The Small Business Administration will provide small businesses with new ways to show past performance ratings to compete for prime federal contracts starting Aug. 22, 2022.
A new final rule, published Friday by SBA in the Federal Register, offers small businesses two extra methods to prove qualifying past performance: joint ventures, where they were members performing contract work, and prime contracts with subcontracting plans, where they were first-tier subcontractors.
The rule implements Section 868 of the National Defense Authorization Act of fiscal 2021 — aimed at making it easier for small business subcontractors to obtain the past performance ratings they need to compete for prime contracts — by letting them request ratings from contracting officers and prime contractors they’ve worked with previously. SBA proposed the rule Nov. 18 and received 15 public comments.
The General Services Administration drafted changes to its Polaris requests for proposals in May, after a pre-award bid protest over how it would assess the experience of offerers engaged in joint ventures.
“SBA believes that, by implementing this rule, the government will be able to attract new small business prime contractors,” read the agency’s comments. “This will enhance competition in government contracting and provide agencies with increased access to innovative products and services.”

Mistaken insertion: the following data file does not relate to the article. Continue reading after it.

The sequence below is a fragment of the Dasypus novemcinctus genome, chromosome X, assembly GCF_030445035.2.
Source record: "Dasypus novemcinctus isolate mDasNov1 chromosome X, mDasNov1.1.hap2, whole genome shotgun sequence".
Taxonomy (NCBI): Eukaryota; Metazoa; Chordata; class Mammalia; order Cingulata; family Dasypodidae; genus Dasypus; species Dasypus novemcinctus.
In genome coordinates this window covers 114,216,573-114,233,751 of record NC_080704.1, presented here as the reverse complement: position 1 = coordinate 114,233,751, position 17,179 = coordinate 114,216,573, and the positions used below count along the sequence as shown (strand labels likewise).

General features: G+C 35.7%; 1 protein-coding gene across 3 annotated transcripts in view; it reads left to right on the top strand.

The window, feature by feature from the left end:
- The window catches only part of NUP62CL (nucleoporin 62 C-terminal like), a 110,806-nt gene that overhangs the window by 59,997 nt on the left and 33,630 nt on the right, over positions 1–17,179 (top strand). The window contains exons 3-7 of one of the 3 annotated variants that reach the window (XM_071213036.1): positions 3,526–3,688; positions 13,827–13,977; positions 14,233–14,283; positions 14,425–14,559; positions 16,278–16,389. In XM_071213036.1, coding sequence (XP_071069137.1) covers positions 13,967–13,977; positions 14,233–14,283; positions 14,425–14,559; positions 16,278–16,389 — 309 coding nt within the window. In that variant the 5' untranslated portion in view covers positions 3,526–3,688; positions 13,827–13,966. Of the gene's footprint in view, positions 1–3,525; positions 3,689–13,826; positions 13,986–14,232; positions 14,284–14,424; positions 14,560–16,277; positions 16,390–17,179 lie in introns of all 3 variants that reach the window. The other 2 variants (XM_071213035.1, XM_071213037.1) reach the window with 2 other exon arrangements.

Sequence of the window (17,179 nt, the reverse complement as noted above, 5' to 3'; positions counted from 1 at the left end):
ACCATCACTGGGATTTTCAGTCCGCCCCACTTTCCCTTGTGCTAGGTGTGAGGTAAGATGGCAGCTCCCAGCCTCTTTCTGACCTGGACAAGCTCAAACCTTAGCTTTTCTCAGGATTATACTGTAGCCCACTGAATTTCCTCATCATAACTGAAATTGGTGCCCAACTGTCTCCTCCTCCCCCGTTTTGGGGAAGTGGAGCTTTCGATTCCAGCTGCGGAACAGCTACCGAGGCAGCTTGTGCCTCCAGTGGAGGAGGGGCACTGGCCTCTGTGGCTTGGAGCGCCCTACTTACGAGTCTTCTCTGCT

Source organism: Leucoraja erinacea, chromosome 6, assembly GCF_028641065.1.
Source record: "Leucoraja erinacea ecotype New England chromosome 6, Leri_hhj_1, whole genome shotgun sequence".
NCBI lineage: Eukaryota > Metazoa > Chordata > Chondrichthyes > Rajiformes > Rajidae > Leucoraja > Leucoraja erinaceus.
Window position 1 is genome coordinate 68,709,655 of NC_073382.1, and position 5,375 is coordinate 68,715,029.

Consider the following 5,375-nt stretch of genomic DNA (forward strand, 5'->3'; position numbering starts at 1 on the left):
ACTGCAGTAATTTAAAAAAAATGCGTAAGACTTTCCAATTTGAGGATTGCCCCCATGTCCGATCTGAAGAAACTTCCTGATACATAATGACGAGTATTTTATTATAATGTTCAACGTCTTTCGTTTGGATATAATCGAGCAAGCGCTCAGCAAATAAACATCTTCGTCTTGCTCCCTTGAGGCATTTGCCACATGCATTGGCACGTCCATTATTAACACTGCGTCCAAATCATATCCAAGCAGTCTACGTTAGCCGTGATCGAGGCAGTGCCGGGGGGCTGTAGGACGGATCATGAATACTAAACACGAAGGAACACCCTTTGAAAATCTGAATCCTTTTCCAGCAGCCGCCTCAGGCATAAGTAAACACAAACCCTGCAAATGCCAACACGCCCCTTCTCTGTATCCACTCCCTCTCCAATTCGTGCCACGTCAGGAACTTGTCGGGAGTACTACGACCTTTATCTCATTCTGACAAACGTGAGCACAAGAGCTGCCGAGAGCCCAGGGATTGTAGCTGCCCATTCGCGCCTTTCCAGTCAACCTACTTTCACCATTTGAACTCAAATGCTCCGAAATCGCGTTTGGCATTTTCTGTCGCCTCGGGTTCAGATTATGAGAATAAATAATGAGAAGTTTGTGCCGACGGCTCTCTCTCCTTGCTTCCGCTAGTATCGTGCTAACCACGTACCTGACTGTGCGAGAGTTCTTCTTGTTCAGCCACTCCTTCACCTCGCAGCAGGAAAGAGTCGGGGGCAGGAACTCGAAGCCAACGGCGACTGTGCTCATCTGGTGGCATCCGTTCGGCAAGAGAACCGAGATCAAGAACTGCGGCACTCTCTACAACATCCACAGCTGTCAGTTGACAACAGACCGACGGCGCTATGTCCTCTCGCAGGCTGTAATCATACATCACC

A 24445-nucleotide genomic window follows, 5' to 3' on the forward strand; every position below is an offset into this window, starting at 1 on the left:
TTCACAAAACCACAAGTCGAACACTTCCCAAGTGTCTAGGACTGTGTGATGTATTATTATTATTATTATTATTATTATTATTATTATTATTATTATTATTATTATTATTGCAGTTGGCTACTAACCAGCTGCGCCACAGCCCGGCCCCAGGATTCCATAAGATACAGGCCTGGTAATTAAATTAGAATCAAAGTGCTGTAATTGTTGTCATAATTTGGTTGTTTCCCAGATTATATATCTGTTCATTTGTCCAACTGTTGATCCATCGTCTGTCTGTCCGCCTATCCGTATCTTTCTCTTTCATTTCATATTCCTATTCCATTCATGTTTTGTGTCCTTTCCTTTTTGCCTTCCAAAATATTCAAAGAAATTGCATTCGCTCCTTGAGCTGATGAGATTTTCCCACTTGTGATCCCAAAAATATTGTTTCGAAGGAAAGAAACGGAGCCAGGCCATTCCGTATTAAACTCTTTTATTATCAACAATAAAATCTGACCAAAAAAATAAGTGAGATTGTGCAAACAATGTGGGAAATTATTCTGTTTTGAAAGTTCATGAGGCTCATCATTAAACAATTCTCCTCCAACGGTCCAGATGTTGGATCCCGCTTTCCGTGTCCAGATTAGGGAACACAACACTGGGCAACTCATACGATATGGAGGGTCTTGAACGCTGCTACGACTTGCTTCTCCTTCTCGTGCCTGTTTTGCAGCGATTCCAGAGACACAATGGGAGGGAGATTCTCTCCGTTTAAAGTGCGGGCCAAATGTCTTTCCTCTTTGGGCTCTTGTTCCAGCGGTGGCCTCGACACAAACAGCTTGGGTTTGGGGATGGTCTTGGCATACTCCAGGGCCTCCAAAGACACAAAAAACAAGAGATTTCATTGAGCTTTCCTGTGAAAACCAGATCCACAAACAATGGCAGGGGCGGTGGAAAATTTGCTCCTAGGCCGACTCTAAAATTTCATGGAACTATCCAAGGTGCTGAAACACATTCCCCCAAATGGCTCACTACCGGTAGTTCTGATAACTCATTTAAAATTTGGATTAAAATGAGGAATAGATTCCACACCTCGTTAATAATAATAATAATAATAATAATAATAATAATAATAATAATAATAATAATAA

Most commenters observed some prime solicitations required past performance as a prime contractor, with two commenters noting this limits the ability of Black- and Native-owned small businesses, in particular, to compete for contracts.
Commenters were divided on how long primes could take to respond to subcontractors’ requests for ratings, suggesting as few as 10 business days or as many as 30 calendar days. SBA stuck with the 15 calendar days it proposed.
“That period provides enough time for the prime contractor to prepare a response while still permitting the small business to respond to proposal deadlines,” SBA’s comments read. “With respect to reusing prior ratings, the rule permits the subcontractor to use the same rating for multiple proposals.”
The rule further removes timeliness restrictions on past performance ratings, leaving that up to agencies’ discretion, and gives subcontractors a minimum of 30 calendar days after a performance period’s completion to request ratings from primes that can be negotiated out. Subcontractors shouldn’t have to wait until their contract work is complete to request ratings, SBA found.
SBA holds that because the requirement to respond to subcontractors’ requests will be included in primes’ subcontracting plans, a failure to comply could lead to contract termination, withholding of award fees, lower past performance ratings for subcontracting, liquidated damages, and even debarment for “willful or repeated” cases.
“SBA is therefore adding to this final rule that subcontractors should notify the contracting officer in the event that the prime contractor fails to submit the requested rating within the rule’s prescribed timeframe,” SBA’s comments read.
The agency determined past performance evaluation factors should align with those of the Contractor Performance Assessment Reporting System (CPARS).
“The rule does not preclude the use of additional evaluation factors,” SBA’s comments read. “In response to the comments seeking a standardized rating format, SBA is adding to the final rule that the prime contractor shall use the five-scale rating system at [Federal Acquisition Regulation] 42.1503(b)(4): Exceptional, Very Good, Satisfactory, Marginal, and Unsatisfactory.”